NEB Releases Summer Energy Outlook: Following a mild winter, the large amount of gas already in storage likely will be a key factor influence on natural gas prices this summer, according to Canada’s National Energy Board (NEB). In its summer energy outlook, the agency reported that Canadian storage levels are approximately 25 percent higher than at this time in 2005, and about 800 Bcf above the 5-year average. The above-average storage levels will continue to place downward pressure on gas prices throughout the summer and into early fall, and the NEB expects that by September, natural gas could be priced at $5 per thousand cubic feet (Mcf) to compete with coal. However, weather remains a significant factor in gas pricing, as an unusually hot summer or an active hurricane season could stop the decline in prices. By the 2006-2007 winter, natural gas is expected to return into a tighter supply-demand situation, resulting in price increases. Additionally, U.S. consumers likely can expect continuing price volatility through the winter. Meanwhile, the agency expects that North American natural gas supply will strengthen. Canadian gas production is about 1 percent higher than it was in 2005, and onshore gas production in the United States has been rising. While about 13 percent of Gulf Coast natural gas production remains shut in from last year’s hurricanes (representing about 2 percent of the total North American natural gas production), producers likely will maintain high drilling activity as prices will remain high relative to historical levels and the decrease in natural gas prices is expected to be only temporary. LNG imports also are expected to be higher this summer since facilities in Trinidad and Tobago, Nigeria, and Egypt have been expanded.


Natural Gas Transportation Update:

·        ANR Pipeline Company (ANR) announced that because of maintenance projects at various locations and the high levels of gas in its storage facilities, ANR will reduce injection capacity by 750 MMcf per day, leaving 750 MMcf per day available between June 10 and June 30.  Effective June 13, ANR restricted interruptible storage injections until further notice. Based on current nominations, overruns will not be accepted on deferred delivery service (DDS), market balancing service (MBS), and firm storage service (FSS).   ANR will continue to allow injections into storage for customers who have firm storage and small transportation service agreements.   Owing to the significantly high levels of storage inventory, ANR is reviewing options that include the requirement of ordering all interruptible gas out of storage.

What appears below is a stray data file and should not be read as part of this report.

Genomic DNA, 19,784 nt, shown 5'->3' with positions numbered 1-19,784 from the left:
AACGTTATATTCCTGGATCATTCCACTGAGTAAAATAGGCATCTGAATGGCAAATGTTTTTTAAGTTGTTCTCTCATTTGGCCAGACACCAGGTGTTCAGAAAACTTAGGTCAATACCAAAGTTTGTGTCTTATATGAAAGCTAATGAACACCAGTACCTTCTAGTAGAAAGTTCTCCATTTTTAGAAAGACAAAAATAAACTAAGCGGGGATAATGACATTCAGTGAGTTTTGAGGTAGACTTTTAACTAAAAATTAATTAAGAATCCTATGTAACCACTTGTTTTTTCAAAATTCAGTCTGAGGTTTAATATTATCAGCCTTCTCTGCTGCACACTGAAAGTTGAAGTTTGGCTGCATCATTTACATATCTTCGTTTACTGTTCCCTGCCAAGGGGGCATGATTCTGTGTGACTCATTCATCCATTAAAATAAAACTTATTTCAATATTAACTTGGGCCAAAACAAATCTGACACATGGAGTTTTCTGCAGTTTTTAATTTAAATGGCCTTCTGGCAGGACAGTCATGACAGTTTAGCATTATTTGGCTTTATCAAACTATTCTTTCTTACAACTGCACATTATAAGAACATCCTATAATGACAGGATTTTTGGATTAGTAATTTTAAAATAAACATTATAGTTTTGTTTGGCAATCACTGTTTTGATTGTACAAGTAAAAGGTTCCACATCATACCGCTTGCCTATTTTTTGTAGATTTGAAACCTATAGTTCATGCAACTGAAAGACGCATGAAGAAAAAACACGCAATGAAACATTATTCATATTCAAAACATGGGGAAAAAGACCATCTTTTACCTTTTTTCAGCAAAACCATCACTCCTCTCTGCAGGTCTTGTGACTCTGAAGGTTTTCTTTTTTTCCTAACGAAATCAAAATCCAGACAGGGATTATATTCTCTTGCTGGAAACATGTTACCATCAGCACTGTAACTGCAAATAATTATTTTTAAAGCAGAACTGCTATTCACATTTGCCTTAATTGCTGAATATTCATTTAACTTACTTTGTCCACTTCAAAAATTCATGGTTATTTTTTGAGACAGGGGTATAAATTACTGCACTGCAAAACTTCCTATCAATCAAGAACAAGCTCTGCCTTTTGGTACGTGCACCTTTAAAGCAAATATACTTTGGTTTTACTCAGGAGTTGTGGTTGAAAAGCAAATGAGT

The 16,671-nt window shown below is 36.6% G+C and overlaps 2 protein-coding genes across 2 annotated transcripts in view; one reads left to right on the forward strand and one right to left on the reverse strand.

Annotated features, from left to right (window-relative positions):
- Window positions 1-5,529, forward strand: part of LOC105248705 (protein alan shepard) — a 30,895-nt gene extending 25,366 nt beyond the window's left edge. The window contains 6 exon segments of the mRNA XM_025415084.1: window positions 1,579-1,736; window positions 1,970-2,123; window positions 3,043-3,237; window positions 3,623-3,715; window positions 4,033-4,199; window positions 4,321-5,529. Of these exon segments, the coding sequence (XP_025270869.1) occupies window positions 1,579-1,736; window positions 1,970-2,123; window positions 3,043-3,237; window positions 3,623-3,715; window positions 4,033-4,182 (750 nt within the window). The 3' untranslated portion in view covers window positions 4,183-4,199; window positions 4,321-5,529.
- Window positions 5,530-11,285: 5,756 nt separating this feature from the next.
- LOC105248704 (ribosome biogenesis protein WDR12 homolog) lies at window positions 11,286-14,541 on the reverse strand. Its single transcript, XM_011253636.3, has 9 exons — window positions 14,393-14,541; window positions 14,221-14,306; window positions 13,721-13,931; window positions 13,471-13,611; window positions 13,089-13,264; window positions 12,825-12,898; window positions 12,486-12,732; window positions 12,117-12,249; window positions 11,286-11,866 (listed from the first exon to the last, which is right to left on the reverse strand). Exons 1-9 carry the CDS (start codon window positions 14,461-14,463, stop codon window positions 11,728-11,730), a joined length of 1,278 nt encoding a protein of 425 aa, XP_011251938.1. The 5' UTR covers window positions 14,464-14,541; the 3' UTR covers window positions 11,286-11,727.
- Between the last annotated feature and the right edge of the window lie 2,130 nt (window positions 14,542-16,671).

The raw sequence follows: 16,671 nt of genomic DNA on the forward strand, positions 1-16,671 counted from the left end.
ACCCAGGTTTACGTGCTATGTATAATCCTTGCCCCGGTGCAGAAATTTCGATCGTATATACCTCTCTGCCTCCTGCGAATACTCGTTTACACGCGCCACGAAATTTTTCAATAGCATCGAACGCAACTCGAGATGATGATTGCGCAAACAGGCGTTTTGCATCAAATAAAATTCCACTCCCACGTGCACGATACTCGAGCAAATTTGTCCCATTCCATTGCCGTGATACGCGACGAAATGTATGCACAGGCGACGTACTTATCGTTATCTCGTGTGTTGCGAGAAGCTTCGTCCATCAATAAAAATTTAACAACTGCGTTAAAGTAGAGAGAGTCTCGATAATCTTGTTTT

·        Tennessee Gas Pipeline Company announced that it was required to restrict interruptible storage injections across its system on Saturday, June 10, through Monday, June 12.


·        Southern California Gas Company will not allow any withdrawals or injections into its Goleta storage facility during the installation of a new compressor. The work is expected to take place on June 20, and will affect 110 MMcf per day of injection capacity and 240 MMcf per day of withdrawal capacity.


·        El Paso Natural Gas Company reported significant capacity drawdowns on Tuesday, especially on its South Mainline. The pipeline reported that the Washington Ranch storage facility was at maximum withdrawals at the time. Customers are urged to match their demand requirement with supplies, while shippers can obtain supplies at the Keystone and Waha storage facilities.  A strained operating condition is being considered, owing to the problem caused by an unexpected increase in Southwest power generation load.



 Short-Term Energy Outlook